Among the detritus left behind from beach trips — beer cans, sunscreen containers, sand shovels and water bottles — a pink polka-dot flip-flop could easily be overlooked.
But when such an object washed up on the shore of a sleepy Oregon beach town several years ago, artist Angela Haseltine Pozzi took notice.
“It took me seven years to figure out what to do with it,” Pozzi says now, pointing to the shoe in its current home.
Faded from extended exposure to the surf and sun, the flip-flop now forms the roof of the mouth of Flash the Marlin, a larger-than-life sculpture greeting guests in the lobby of the Audubon Aquarium of the Americas in New Orleans.
The lid of a Japanese mayonnaise jar and a toy truck tire make up Flash's eyes, and hundreds of plastic water bottles form the bubbles beneath the massive game fish, part of the new "Washed Ashore: Art to Save the Sea" exhibit.
The traveling exhibition, designed to educate a global audience about the threat of plastic pollution of the world’s oceans and waterways, opened Friday and features six sculptures at the riverfront Aquarium and one at the Audubon Zoo.
Pozzi is the lead artist and artistic director for Washed Ashore, a nonprofit organization that creates large sculptures of marine creatures affected by pollution by using plastics salvaged along Pacific Coast beaches.
Ten employees and a steady stream of volunteers collect, clean and assemble the materials to create the works of art. To avoid contributing any more waste, no additional plastic is used in the assembly of the artworks, many of which are painstakingly stitched together with metal wire.
There are the usual beach leftovers one might expect to find: beer cans, fishing lure, beach balls and water bottles. But there are also toilet seats, chunks of PVC pipe, construction hard hats, plastic crates and lawn chairs.
Some of the items are a powerful reminder of the seemingly never-ending lifespan materials like plastic can have. After entire villages were wiped away during the 2011 tsunami in Japan, debris including housing insulation washed ashore years later along the Oregon and Washington coastlines. Pozzi’s team once came across a water bottle from the 2008 Summer Olympics in Beijing.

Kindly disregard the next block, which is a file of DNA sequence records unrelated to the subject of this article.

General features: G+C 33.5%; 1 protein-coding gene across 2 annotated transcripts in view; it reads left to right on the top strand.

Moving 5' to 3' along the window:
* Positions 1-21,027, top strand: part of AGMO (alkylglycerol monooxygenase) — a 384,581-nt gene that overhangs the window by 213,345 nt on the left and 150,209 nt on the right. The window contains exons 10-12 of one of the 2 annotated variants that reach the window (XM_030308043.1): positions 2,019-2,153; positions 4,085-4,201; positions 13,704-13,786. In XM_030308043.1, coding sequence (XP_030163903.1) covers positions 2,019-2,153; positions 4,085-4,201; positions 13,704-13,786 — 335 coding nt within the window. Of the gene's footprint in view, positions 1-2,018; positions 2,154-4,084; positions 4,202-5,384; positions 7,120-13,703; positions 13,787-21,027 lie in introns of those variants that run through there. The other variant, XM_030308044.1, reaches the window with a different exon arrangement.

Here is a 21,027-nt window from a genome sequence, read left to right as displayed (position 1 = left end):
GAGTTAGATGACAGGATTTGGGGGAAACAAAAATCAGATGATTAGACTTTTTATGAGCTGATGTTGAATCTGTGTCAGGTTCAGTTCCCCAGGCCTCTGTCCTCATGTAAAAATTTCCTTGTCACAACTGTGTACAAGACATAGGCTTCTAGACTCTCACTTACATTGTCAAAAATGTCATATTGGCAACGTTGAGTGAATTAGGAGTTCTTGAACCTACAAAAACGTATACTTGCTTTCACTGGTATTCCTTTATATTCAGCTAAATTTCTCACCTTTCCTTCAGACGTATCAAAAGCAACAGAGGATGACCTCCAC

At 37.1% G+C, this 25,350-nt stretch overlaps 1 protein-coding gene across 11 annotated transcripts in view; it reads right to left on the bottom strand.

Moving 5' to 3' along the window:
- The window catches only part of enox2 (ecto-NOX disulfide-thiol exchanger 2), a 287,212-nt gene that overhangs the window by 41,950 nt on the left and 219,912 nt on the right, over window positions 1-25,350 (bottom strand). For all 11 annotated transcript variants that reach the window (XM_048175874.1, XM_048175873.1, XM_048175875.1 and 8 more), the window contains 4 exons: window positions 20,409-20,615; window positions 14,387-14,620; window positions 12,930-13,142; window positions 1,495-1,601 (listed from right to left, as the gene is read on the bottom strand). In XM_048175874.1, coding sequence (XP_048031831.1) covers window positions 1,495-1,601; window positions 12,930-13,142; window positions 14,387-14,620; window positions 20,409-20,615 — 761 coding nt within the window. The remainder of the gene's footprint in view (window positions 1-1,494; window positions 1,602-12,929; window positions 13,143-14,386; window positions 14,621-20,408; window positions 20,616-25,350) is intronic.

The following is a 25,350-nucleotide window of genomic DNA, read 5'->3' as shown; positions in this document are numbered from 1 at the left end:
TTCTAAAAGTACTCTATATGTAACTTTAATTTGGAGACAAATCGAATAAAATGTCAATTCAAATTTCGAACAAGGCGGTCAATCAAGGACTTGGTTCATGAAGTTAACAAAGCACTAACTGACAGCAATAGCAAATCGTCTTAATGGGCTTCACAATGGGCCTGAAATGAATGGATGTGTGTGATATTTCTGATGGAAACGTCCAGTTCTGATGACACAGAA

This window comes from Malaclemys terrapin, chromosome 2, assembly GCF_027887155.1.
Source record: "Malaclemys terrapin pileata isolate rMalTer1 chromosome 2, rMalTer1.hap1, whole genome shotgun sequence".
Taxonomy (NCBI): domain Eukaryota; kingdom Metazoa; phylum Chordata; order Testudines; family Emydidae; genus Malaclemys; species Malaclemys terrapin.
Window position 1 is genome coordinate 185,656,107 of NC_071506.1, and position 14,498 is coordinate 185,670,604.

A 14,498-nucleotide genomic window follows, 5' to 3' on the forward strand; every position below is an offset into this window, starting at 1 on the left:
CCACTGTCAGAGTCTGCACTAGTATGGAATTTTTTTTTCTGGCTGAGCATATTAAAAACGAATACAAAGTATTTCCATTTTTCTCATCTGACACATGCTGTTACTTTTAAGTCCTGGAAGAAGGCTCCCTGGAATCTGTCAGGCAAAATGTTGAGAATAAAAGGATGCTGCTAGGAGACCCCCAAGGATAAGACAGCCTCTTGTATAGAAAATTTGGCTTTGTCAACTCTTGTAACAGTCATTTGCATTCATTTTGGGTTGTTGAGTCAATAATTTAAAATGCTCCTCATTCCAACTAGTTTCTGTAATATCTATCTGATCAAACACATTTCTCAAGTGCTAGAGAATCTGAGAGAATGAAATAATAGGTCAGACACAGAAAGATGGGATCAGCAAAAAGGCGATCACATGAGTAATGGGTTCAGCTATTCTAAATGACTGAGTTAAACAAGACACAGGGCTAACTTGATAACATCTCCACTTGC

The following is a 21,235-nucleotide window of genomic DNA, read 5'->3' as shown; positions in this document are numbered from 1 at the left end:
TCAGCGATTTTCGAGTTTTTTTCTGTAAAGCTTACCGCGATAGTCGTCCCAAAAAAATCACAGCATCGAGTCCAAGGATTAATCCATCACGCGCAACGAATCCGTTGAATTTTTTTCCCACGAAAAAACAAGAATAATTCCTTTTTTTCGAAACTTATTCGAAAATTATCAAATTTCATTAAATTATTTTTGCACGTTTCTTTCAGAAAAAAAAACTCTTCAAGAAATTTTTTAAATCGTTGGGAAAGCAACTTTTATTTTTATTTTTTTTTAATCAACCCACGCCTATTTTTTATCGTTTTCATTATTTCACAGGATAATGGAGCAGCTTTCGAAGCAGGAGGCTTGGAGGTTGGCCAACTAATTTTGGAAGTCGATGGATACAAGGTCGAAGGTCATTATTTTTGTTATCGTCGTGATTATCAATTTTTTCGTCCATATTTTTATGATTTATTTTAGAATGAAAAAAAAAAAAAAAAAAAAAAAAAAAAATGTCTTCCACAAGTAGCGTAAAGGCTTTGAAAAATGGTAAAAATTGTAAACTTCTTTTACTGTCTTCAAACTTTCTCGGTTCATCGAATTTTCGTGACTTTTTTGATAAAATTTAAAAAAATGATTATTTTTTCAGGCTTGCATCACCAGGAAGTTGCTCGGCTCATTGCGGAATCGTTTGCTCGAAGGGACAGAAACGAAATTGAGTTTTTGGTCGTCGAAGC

“It had been 10 years — and it still looked brand new,” Pozzi said.
A nationwide effort to ban harmful plastics has gained momentum, in particular a campaign to end the use of plastic straws, most of which end up in the oceans, polluting the waters and harming marine life.
Researchers with the National Oceanic and Atmospheric Administration estimate that approximately 80 percent of marine debris comes from land-based sources, including streets and streams that lead to other waterways and eventually end up in the ocean.
Research shows the amount of plastic in the world’s oceans has reached catastrophic proportions, with 13 million tons entering the oceans each year. By 2050, some scientists believe, there will be more plastic by weight than fish in the seas.
Last year, the Audubon Nature Institute joined the effort to promote education on the topic and committed to reducing single-use plastics by phasing out the plastic straws offered at the zoo's and aquarium's concession stands and the plastic bags from its gift shops.
The new art exhibit tries to draw patrons as close as possible with interactive features, said Brenda Walkenhorst, the director of education projects for Audubon.
The dangling tentacles of a hanging sea jelly are made up of nylon rope, water bottles and buoys, and a green “musical seaweed” tree is constructed of tennis balls, conduit pipe and plastic crates.
“The most important part is, we’re trying to teach conservation, but conservation can be a very dry subject,” Walkenhorst said. “So incorporating it with art and with fun makes it much easier for us to get the message out.”
For Pozzi, an artist who taught school for 30 years, the idea for the project was born of a personal tragedy. When her husband of 25 years suddenly collapsed with a brain tumor and died, Pozzi moved to the small coastal town of Bandon, Oregon, to heal.
“I was devastated,” she recalled. “And I had to figure out what to do to make my life worth living. So I was just walking the beaches every day with my dog, trying to figure out what to do with my life.”
Walking the Oregon beaches, however, Pozzi kept stepping on things — discarded beach toys, chair parts, beer cans and plastic lighters.
“I realized that the ocean need to be healed … not me,” she said.
In 2010 Pozzi formed Washed Ashore, which has since grown to include multiple traveling exhibitions, with a total of more than 70 sculptures. Each piece takes about six months to construct, and Pozzi said they add around five new pieces a year.
The exhibit now at the aquarium features six sculptures: Flash, the marlin; Greta, a great white shark; two sea jellies; a “musical” seaweed; and a set of whale bones. Sebastian, a tufted puffin, is on exhibit at the Audubon Zoo, and in October, nine more sculptures will be added.
Since first launching the project, Pozzi has welcomed roughly 10,000 volunteers.
“It gives them a sense of purpose and makes them feel like they’re making a difference — which they are,” she said. “Everybody can make a difference.”